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About Louis

  • Birthday 06/19/1984

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    San Fernando Valley, CA

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  1. I just finished working on my second feature as a loader, and I'm beginning to get a little tired of all the paperwork. I kind of enjoy it, but it takes up so much time. I recently heard that there is software available for palm pilots that can enable you to do inventory in a quicker and more efficient way. Does anyone know anything about this and know where I can get it? It would help me out a lot.
  2. I just got done working on a short film, and my fellow AC and I were wondering: is there a set list of colors that you need to use when taping up different film stocks (while working as a loader)? I could have sworn that I've seen such a list, but my copy of the Professional Cameraman's Handbook doesn't have it. I know that 500T film is generally labelled with red, and 250D with blue, but what about shoots with multiple stocks? This is a minor detail, but I'm sure we discussed this for a good half hour. Can anyone clear this up?
  3. Hello all, I'm just starting out in the field of AC'ing, working super duper low budget shows and building experience, and I feel it's time to buy the beginnings of a kit. What are the absolute essentials to get, and what can I live without until I start getting better work?
  4. I think you may have missed the point (as I saw it anyway). If you think about the quote the beginning of the movie ("A civilization cannot be conquered from without until it has destroyed itself within") and relate it to the climax of the movie (trying not to spoil anything), it seems to me that Gibson is arguing against the recklessness and arrogance that he sees in today's American government and parraleling it to the Mayan culture shortly before its collapse. I'm not the type of person to look to deeply into these sorts of things, but that seemed like the logical meaning of the film, if one were so inclined to look for it. I think it was really gutsy of him to follow up a movie that people saw as appealing to religious conservatives (in its expression of religious belief) with a movie that can be seen as critical of the American civilization under its current religious conservative government. I see it as sort of the modern-day equivalent (if there can be such a thing) of D.W. Griffith making Intolerance as an answer to Birth of a Nation. Anyway, don't want to start a political argument or anything, just found Apocalypto to be tremendously fascinating.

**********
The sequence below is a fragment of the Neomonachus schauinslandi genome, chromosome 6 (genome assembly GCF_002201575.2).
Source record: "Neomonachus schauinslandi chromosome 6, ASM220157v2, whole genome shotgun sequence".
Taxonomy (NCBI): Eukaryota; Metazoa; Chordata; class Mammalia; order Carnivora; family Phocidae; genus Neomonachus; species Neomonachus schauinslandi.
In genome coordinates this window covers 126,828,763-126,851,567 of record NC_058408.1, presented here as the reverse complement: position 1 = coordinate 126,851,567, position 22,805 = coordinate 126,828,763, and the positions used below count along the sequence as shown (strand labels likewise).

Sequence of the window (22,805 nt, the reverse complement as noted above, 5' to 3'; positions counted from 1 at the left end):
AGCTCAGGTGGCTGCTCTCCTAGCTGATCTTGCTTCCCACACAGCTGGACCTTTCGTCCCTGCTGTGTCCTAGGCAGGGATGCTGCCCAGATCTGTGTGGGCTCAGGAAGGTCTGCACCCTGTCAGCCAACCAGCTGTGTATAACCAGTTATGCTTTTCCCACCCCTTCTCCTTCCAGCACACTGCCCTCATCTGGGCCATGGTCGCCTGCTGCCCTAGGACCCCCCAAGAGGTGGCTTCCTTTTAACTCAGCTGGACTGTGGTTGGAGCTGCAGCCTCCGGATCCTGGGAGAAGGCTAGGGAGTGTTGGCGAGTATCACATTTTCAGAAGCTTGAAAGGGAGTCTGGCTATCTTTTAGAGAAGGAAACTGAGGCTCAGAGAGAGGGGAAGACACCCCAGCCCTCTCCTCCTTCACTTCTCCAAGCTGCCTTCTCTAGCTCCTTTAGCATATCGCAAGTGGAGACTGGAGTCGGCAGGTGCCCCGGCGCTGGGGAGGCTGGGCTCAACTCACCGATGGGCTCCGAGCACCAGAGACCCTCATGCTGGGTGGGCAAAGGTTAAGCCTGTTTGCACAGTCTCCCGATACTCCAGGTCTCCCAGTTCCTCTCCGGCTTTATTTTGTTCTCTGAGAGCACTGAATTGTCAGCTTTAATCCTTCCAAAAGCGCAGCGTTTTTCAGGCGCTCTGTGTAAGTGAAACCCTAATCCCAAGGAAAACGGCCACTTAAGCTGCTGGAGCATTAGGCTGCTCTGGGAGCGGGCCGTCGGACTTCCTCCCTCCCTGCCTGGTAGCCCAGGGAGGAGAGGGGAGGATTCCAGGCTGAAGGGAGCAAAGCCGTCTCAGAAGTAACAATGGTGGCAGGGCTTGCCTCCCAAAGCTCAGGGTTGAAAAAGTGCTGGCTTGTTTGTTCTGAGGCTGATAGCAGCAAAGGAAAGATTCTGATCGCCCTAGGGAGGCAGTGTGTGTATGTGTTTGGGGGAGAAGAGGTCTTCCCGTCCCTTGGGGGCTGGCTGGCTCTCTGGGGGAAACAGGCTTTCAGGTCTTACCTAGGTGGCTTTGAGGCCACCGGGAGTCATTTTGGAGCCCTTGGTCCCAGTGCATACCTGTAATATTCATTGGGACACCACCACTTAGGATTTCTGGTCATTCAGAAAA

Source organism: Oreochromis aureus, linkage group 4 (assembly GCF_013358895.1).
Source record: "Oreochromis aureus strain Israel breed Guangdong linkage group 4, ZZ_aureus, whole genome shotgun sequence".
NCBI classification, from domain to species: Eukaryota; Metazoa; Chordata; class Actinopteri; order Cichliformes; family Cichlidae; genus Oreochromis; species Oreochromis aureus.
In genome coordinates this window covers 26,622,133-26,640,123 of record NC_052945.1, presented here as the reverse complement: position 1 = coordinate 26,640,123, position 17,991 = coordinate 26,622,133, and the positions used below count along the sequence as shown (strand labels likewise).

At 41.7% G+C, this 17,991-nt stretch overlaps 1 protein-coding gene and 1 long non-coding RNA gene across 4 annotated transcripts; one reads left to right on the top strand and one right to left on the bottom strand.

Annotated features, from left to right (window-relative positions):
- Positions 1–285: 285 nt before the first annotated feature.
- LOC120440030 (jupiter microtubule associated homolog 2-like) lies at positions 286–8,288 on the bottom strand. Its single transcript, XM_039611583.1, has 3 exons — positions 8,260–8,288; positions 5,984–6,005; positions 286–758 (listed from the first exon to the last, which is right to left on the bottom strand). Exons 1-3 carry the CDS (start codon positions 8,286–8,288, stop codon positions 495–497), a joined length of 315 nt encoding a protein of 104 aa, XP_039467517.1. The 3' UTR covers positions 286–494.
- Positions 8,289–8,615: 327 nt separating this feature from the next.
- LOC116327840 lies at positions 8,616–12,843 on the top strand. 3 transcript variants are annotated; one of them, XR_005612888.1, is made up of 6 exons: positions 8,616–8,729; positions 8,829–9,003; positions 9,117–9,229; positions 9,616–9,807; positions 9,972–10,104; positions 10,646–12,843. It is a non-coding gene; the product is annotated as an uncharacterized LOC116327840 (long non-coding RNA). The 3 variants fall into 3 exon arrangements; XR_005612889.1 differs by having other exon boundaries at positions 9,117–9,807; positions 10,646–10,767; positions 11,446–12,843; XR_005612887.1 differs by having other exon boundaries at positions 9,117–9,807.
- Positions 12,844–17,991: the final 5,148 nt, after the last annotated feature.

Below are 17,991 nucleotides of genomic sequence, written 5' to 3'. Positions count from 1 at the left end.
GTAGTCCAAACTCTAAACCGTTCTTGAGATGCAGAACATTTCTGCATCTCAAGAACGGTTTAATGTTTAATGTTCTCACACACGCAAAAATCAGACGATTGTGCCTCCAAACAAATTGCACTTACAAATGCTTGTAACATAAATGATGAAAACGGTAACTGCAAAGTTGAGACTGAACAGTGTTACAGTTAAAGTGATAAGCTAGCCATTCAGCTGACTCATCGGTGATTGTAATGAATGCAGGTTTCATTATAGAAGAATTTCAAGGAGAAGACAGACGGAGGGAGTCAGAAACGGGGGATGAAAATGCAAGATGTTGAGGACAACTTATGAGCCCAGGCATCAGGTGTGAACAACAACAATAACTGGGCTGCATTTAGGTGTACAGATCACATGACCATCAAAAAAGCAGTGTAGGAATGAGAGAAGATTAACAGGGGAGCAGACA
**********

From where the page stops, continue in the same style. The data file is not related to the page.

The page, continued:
5. I also really liked the movie, but I actually wasn't a big fan of the look. It was a little too grainy for my taste, based on the type of movie it is. I'm willing to admit that I saw it at a local theater (the Winnetka 21 in Northridge, CA, for those who live around here) that has some serious problems with some of its projectors and I have seen some poorly projected films there before, but I saw it on a smaller screen and the graininess was just a little excessive at times. After reading the AC article I know that this is what Libatique intended because he pushed it one stop and digitally blew it up by ten percent, but I thought it would've been better had it gone for a slightly cleaner look. Besides the graininess, I agree with what everyone else has said about the overall quality of the movie. It's really great work from one of the best young directors working today.
  6. I'm prepping my first 35mm shoot, and the rental house has asked me what kind of ground glass I need. I told them 1.85 ground glass, and they asked me "super 1.85 or regular 1.85". What's the difference between the two? I plan on finishing on DigiBeta, but we might also need a film print eventually. Which one is just the standard aspect ratio?
  7. I'm gonna be shooting a 35mm short in a few months, and I realized that I have a big hole in my knowledge: at what stage of post-production does color-correction take place? I always thought that it was one of the last things that is done, but after the negative is conformed and all of the grey cards and color charts are edited out, why is it done last? From what I understand, after editing the film offline, the key-code numbers are taken to a negative cutter, who cuts the original negative to match, and then this new negative is printed. Isn't that right? So when does color correction take place if the negative is free of grey cards and such? Thanks.